INFO    -  Browser Connected: http://127.0.0.1:8000/
INFO    -  Running task: builder (delay: None)
INFO    -  Building documentation...
WARNING -  without generate PDF(set environment variable ENABLE_PDF_EXPORT to 1 to enable)
... 2 seconds later ...
INFO    -  Reload 1 waiters: /.../index.md

and to build files to deploy specify ENABLE_PDF_EXPORT=1 at the command line:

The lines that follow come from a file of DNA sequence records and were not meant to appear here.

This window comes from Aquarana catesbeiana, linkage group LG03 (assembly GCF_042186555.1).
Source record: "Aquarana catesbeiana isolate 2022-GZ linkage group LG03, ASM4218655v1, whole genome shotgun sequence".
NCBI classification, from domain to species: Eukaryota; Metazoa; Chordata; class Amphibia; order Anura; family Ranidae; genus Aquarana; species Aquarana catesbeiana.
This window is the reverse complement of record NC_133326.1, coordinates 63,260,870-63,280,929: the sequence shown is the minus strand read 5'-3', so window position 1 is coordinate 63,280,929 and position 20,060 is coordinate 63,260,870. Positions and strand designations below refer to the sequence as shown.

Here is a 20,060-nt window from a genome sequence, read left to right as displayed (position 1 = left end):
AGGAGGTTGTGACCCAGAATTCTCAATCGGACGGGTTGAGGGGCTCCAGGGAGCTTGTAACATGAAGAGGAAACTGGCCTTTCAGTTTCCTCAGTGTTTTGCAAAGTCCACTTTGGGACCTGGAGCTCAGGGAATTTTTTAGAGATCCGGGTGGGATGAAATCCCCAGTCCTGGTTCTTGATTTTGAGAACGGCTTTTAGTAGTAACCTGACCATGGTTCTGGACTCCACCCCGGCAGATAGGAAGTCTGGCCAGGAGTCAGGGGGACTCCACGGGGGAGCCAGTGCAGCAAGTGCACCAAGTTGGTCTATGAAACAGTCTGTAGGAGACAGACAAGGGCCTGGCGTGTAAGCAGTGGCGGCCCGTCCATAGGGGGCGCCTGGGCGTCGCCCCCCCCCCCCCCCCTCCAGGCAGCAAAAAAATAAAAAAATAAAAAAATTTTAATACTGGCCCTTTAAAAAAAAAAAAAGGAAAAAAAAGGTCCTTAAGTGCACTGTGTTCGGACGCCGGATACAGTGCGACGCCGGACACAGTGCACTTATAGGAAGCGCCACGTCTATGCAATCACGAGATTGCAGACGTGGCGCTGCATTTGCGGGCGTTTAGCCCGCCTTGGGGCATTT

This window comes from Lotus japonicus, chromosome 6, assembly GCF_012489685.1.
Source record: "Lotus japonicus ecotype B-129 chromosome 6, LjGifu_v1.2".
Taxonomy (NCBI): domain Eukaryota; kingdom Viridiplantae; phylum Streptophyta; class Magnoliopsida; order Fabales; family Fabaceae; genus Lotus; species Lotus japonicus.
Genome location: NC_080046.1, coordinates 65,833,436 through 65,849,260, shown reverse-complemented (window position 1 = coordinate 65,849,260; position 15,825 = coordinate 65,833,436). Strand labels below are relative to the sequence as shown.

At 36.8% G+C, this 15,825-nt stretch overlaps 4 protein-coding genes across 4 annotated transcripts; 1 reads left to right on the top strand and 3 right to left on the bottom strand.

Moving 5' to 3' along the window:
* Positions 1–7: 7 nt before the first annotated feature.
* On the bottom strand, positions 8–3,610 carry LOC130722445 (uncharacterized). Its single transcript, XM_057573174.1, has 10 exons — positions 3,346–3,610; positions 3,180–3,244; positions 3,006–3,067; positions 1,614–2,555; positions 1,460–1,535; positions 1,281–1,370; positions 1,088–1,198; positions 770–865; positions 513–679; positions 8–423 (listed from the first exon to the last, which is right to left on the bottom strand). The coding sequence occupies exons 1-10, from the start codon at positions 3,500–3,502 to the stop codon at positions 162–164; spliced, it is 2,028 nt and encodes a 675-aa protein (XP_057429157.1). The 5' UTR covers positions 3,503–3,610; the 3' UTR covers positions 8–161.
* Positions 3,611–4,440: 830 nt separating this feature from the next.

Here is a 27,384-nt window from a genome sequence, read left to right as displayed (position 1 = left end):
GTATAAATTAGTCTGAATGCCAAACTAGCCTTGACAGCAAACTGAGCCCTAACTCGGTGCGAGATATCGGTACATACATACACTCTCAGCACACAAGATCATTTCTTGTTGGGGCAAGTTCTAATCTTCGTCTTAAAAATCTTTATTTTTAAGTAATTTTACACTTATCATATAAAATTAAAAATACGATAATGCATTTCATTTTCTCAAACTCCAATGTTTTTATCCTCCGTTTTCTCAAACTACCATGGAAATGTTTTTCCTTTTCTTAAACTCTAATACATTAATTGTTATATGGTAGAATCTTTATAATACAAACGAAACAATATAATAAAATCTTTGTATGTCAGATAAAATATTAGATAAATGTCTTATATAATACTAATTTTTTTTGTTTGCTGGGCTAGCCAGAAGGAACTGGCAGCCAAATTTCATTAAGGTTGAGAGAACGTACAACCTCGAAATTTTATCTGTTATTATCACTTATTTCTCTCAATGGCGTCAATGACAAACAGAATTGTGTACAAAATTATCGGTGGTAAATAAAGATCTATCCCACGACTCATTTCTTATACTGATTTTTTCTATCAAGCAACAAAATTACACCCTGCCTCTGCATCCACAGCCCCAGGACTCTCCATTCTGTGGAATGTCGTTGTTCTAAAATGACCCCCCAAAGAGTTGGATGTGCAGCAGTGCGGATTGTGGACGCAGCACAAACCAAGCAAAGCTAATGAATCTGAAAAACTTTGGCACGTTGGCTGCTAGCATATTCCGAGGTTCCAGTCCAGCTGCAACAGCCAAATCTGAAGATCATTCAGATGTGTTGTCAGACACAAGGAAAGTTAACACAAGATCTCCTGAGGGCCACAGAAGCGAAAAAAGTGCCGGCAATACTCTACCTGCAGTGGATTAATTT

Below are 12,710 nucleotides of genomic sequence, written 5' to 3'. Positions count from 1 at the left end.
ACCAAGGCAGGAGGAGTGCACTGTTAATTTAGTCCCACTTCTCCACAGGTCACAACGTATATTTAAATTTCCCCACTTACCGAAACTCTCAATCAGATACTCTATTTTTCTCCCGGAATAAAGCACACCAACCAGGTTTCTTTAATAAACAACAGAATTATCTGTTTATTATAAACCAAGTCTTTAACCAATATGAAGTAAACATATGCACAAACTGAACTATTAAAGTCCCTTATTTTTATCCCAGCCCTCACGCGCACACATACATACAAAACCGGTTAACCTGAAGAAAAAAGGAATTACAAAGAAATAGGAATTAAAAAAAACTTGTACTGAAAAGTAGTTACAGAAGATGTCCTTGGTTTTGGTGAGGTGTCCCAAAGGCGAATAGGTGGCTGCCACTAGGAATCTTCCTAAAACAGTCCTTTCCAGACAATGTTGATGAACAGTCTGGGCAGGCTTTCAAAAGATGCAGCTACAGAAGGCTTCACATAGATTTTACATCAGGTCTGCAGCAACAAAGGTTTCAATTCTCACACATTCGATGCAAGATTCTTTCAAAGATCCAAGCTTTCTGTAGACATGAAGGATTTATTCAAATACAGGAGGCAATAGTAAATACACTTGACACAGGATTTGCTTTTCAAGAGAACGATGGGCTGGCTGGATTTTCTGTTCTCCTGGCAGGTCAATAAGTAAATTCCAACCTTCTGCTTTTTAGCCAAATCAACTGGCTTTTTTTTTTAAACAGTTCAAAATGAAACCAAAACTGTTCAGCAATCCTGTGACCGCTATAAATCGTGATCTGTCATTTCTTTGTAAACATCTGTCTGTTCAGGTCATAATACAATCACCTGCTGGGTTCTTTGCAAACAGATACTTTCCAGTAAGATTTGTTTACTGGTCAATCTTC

$ENABLE_PDF_EXPORT=1 mkdocs build ... INFO - Converting 10 articles to PDF took 7.1s INFO - Documentation built in 8.29 seconds debug_html Setting this to true will out HTML to stdout on build time. default: false You can try this: mkdocs build > for_pdf_print.html ...and browse output with Google Chrome. Chrome DevTools Into Print Preview Mode will you help. Note: WeasyPrint and Google Chrome are not fully compatible. show_anchors Setting this to true will list out of anchor points provided during the build as info message. default: false since: v0.7.4 verbose Setting this to true will show all WeasyPrint debug messages during the build. default: false ## Custom cover page and document style It is possible to create a custom cover page for the document. You can also add a custom style sheet to modify the whole document. To do so, add a templates folder at the root level of your mkdocs project and place a cover.html and/or a styles.scss inside. Alternatively, you can specify a different location with the custom_template_path option. ### Custom cover page Using jinja2 syntax, you can access all data from your mkdocs.yml. To make template creation easier, you can use plugin_some_plugin to access variables from plugins. E.g. use {{ author }} to get the author from your mkdocs.yml that looks like: plugins: - with-pdf: author: WHO You can use custom variables extra: in your mkdocs.yml And, you can check it in the log if run with verbose or debug_html options. ### Custom stylesheet Since your stylesheet is appended to the default ones, you can override every setting from them. Tip: setting the debug_html option to true to get the generated html that is passed to weasyprint can help you determine the html tags, classes or identifiers you want to modify in your stylesheet. ### Advanced Rendering Hooks (Experimental) You can hook the PDF rendering process by creating a pdf_event_hook.py(or pdf_event_hook/__init__.py) in your working directory (usually the same directory as mkdocs.yml). since: v0.8.2 #### Sample pdf_event_hook.py (or pdf_event_hook/__init__.py) import logging from bs4 import BeautifulSoup from mkdocs.structure.pages import Page def inject_link(html: str, href: str, page: Page, logger: logging) -> str: """Adding PDF View button on navigation bar(using material theme)""" def _pdf_icon(): _ICON = ''' <svg xmlns="http://www.w3.org/2000/svg" viewBox="0 0 512 512"> <path d="M128,0c-17.6,0-32,14.4-32,32v448c0,17.6,14.4,32,32,32h320c17.6,0,32-14.4,32-32V128L352,0H128z" fill="#E2E5E7"/> <path d="m384 128h96l-128-128v96c0 17.6 14.4 32 32 32z" fill="#B0B7BD"/> <polygon points="480 224 384 128 480 128" fill="#CAD1D8"/> <path d="M416,416c0,8.8-7.2,16-16,16H48c-8.8,0-16-7.2-16-16V256c0-8.8,7.2-16,16-16h352c8.8,0,16,7.2,16,16 V416z" fill="#F15642"/> <g fill="#fff"> <path d="m101.74 303.15c0-4.224 3.328-8.832 8.688-8.832h29.552c16.64 0 31.616 11.136 31.616 32.48 0 20.224-14.976 31.488-31.616 31.488h-21.36v16.896c0 5.632-3.584 8.816-8.192 8.816-4.224 0-8.688-3.184-8.688-8.816v-72.032zm16.88 7.28v31.872h21.36c8.576 0 15.36-7.568 15.36-15.504 0-8.944-6.784-16.368-15.36-16.368h-21.36z"/> <path d="m196.66 384c-4.224 0-8.832-2.304-8.832-7.92v-72.672c0-4.592 4.608-7.936 8.832-7.936h29.296c58.464 0 57.184 88.528 1.152 88.528h-30.448zm8.064-72.912v57.312h21.232c34.544 0 36.08-57.312 0-57.312h-21.232z"/> <path d="m303.87 312.11v20.336h32.624c4.608 0 9.216 4.608 9.216 9.072 0 4.224-4.608 7.68-9.216 7.68h-32.624v26.864c0 4.48-3.184 7.92-7.664 7.92-5.632 0-9.072-3.44-9.072-7.92v-72.672c0-4.592 3.456-7.936 9.072-7.936h44.912c5.632 0 8.96 3.344 8.96 7.936 0 4.096-3.328 8.704-8.96 8.704h-37.248v0.016z"/> </g> <path d="m400 432h-304v16h304c8.8 0 16-7.2 16-16v-16c0 8.8-7.2 16-16 16z" fill="#CAD1D8"/> </svg> ''' # noqa: E501 return BeautifulSoup(_ICON, 'html.parser') logger.info(f'(hook on inject_link: {page.title})') soup = BeautifulSoup(html, 'html.parser') nav = soup.find(class_='md-header-nav') if not nav: # after 7.x nav = soup.find('nav', class_='md-header__inner') if nav: a = soup.new_tag('a', href=href, title='PDF', **{'class': 'md-header__button md-header-nav__button md-icon'}) a.append(_pdf_icon()) nav.append(a) return str(soup) return html # def pre_js_render(soup: BeautifulSoup, logger: logging) -> BeautifulSoup: # logger.info('(hook on pre_js_render)') # return soup # def pre_pdf_render(soup: BeautifulSoup, logger: logging) -> BeautifulSoup: # logger.info('(hook on pre_pdf_render)') # tag = soup.find(lambda tag: tag.name == # 'body' and 'data-md-color-scheme' in tag.attrs) # if tag: # tag['data-md-color-scheme'] = 'print' # return soup ... and check log: $ mkdocs build